Republicans took control of Congress this week with welcome promises to make goverment productive once again. Their offer to work with the White House whenever they can seems sincere, but it’s off to a dubious start.
If GOP leaders are serious when they say they want to preside over an effective Congress, they would not lead off with an effort to pass the controversial Keystone XL pipeline project. Not because the project is a terrible idea — reasonable people can disagree about its merits — but rather because Congress is unlikely to override President Obama’s promised veto if the bill reaches his desk, and they know it.
Showcasing an issue that only hands Mr. Obama a veto likely to be upheld is no way to set a new bipartisan tone in Washington that Republicans claim to want. Mr. Obama might get the blame for the ensuing impasse, at least by Republicans, but this is no way to get off to a fresh start. Another stale political exercise would only weaken the prospect for future deal-making between the parties.
Republicans would also be unwise to pursue another effort to overturn Obamacare. Beating that dead horse casts the new Congress in the mold of its unproductive and quarrelsome predecessor, which engaged in a two-year psychodrama that produced more than 50 votes in the House to overturn the Affordable Care Act — to no effect. They’d be better off trying to improve this far-from-perfect government program instead of engaging in a futile rollback exercise. But they’re apparently going through with it to appease the more extreme members of their caucus.
If they can manage to stop fighting losing battles, however, Republicans and Mr. Obama can actually get a lot of things done together. An excellent place to begin would be a bipartisan effort to stabilize the Highway Trust Fund, which provides the revenue stream dedicated to transportation repair and capital improvements. The fund, which is facing a $160-billion deficit over the next 10 years, provides jobs for hundreds of thousands of American workers.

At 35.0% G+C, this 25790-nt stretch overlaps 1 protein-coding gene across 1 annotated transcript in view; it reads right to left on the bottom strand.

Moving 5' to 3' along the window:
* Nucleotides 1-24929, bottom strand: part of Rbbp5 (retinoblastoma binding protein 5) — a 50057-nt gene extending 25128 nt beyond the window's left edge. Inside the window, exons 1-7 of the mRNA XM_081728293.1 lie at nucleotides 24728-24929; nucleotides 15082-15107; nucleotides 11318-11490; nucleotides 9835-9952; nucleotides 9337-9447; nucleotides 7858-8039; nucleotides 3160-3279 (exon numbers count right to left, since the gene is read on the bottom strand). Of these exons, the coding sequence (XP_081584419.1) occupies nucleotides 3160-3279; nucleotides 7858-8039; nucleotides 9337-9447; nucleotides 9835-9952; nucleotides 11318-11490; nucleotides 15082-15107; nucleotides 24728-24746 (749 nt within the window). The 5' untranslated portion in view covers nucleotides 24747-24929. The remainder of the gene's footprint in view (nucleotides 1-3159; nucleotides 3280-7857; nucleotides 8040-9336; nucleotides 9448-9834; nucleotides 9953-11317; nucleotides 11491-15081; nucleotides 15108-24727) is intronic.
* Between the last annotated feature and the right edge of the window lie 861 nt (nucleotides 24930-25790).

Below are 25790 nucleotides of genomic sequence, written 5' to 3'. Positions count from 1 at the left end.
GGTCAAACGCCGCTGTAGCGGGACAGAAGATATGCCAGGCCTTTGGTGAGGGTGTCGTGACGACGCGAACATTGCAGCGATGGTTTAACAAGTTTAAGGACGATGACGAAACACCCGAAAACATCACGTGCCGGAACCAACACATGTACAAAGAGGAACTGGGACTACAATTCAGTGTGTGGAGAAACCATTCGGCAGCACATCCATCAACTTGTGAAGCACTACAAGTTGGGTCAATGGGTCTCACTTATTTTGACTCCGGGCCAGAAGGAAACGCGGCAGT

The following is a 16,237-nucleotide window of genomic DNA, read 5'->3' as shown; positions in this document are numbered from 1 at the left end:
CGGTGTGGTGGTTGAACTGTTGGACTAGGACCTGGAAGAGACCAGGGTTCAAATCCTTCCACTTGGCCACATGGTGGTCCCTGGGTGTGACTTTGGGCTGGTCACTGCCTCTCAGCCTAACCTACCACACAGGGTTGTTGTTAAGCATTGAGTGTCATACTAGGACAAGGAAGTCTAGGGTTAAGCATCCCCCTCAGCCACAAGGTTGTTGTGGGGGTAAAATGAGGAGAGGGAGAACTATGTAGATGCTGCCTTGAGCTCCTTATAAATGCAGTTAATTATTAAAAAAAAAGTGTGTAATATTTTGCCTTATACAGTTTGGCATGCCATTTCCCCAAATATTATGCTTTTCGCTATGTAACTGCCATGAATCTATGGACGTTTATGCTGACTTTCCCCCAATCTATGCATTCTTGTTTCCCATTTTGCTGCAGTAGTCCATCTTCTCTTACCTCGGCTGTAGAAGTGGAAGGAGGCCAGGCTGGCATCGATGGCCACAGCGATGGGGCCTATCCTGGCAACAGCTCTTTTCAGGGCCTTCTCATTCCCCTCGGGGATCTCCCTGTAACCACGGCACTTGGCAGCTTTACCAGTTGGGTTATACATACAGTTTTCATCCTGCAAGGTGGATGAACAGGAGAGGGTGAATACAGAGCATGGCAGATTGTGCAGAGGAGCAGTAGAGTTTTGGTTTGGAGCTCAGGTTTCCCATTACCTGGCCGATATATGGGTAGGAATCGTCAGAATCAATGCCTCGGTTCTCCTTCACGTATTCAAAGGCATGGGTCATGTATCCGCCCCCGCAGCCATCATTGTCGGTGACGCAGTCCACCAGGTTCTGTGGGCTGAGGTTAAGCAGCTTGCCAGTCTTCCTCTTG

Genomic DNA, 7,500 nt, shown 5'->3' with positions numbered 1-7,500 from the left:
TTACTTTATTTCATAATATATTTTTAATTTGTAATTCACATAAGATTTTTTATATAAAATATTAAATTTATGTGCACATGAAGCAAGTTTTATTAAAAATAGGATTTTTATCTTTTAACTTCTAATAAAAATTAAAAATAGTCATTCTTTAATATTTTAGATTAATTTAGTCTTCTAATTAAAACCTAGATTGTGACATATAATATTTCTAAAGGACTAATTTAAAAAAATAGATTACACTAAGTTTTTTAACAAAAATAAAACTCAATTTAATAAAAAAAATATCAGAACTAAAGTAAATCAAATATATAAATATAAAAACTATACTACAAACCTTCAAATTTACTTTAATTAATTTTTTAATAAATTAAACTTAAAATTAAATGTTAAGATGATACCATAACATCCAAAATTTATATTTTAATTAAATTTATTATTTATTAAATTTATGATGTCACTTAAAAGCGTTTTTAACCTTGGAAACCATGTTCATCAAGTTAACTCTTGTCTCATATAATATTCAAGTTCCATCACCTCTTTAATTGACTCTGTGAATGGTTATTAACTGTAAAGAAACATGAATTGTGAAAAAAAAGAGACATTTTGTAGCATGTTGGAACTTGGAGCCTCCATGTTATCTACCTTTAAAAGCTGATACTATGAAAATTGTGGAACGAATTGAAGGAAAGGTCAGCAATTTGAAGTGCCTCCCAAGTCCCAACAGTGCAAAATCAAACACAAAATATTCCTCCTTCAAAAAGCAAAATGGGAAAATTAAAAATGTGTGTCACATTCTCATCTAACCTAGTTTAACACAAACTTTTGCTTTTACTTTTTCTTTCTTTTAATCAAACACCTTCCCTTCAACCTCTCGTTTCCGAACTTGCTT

Congress approved a temporary fix last summer, but a permanent solution requires raising the gasoline tax to put the fund on stable footing. That proposal has fallen victim to political ideology. Because it, you know, raises taxes. But there’s a glimmer of hope, as some of the GOP’s more thoughtful leaders in Congress see a chance to act on a bipartisan basis.
“If something like this is going to be done, now is the time to do it,” Sen. Bob Corker, R-Tenn., said recently, pointing to the dramatic fall of gasoline prices. He and Sen. Chris Murphy, D-Conn., have a plan to raise the gas tax by 12 cents a gallon and put the trust fund on the road to permanent stability.
There are a host of other issues where Republicans can likewise seize the initiative. That includes trade, improving cybersecurity and reforming the byzantine tax code. Giving a fair hearing and early vote to Mr. Obama’s choices to head the Justice and Defense departments would also signal an earnest desire by Republicans to govern rather than play politics.
Speaker John Boehner of Ohio has a strong hand to play in the House, given a historically large Republican majority. In the Senate, Majority Leader Mitch McConnell, R-Ky., is eager to show that his party can govern. But if they can’t fix some of the country’s basic problems — politically sensitive issues like immigration, for example — the party will lose the confidence of voters and may well see their majority evaporate in the next election.